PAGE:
Charles de Lint, Little (Grrl) Lost (Viking, 2007)

Little (Grrl) Lost is Charles de Lint's latest Newford novel. Aimed a young adult audience, Little (Grrl) Lost features T.J., who's recently transplanted to Newford from the country because of family circumstances. As a result, T.J.'s lost her best friend, and, just as importantly, her horse. She's finding it hard to adjust to life in the suburbs, and makes no bones about it. Her life takes a sudden turn for the surreal when Elizabeth tumbles into her life . . . from her baseboards.

Elizabeth is a "Little," a six inch tall person, and a very independent one by comparison to T.J. She's determined to leave her family (who lives in the walls of T.J.'s house) behind and strike out on her own, with no help from anyone. Well, we all know about best laid plans, and T.J. and Elizabeth eventually end up teamed together, since the latter's family has fled, fearing discovery, and making your own way in the world when you're half a foot tall isn't the easiest thing to do. As luck would have it, a local author who's written about Littles -- T.J.'s read her books -- is scheduled for a reading at a local book store. So the girls plan to attend the reading and maybe talk to the author, and see if what she wrote of Littles is true: they were once birds, and could return to being birds once again.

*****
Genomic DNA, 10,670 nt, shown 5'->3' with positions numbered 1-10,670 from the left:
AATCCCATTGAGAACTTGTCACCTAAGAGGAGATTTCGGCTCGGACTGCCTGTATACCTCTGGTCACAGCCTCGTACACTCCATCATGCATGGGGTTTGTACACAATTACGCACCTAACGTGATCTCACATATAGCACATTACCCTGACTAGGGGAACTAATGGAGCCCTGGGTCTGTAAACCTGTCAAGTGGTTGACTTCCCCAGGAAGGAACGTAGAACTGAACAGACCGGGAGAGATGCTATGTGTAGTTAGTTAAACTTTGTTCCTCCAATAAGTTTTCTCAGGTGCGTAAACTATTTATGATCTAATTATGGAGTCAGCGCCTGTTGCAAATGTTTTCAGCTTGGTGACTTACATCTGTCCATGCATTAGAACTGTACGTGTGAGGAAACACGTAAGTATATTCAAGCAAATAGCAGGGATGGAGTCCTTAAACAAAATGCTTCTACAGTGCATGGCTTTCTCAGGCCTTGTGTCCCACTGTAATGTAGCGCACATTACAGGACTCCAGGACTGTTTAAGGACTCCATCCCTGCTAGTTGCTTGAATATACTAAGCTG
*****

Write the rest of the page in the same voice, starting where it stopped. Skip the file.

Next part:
Unfortunately, things don't go smoothly, and the girls get separated, leading to a number of tense and sometimes exciting, sometimes perilous hours for both as they make their way to the author by very different routes. T.J. encounters two very different guys around her age, who have rather mixed reactions to her confession about the existence of Littles -- though she does get both a kiss and a new friend out of the whole adventure (and discovers her annoying big brother's actually kind of cool). Elizabeth gains some startling insights into her family's past, and a potential career -- or at least an interesting job for the foreseeable future. Both girls are definitely far less naïve by the book's end, which is definitely a case of all's well that ends well for both.

If the ending seems a bit pat, the most engaging part of the novel is when it flips to Elizabeth's point of view about halfway through, and readers are treated to a trip through a fantastical underground market populated by creatures of all sorts. It's here that de Lint's writing shines -- the market and its denizens fairly leap off the page, and make it a site one hopes he revisits in a future Newford novel. By comparison, though, T.J.'s point of view -- and suburban Newford -- is a bit dull and mundane, especially when we've come to enjoy and crave the magical side of Newford. Still, Little (Grrl) Lost is a fun read, and perhaps a good introduction to de Lint's work for younger readers.

De Lint's Web presence can be found here

[April Gutierrez]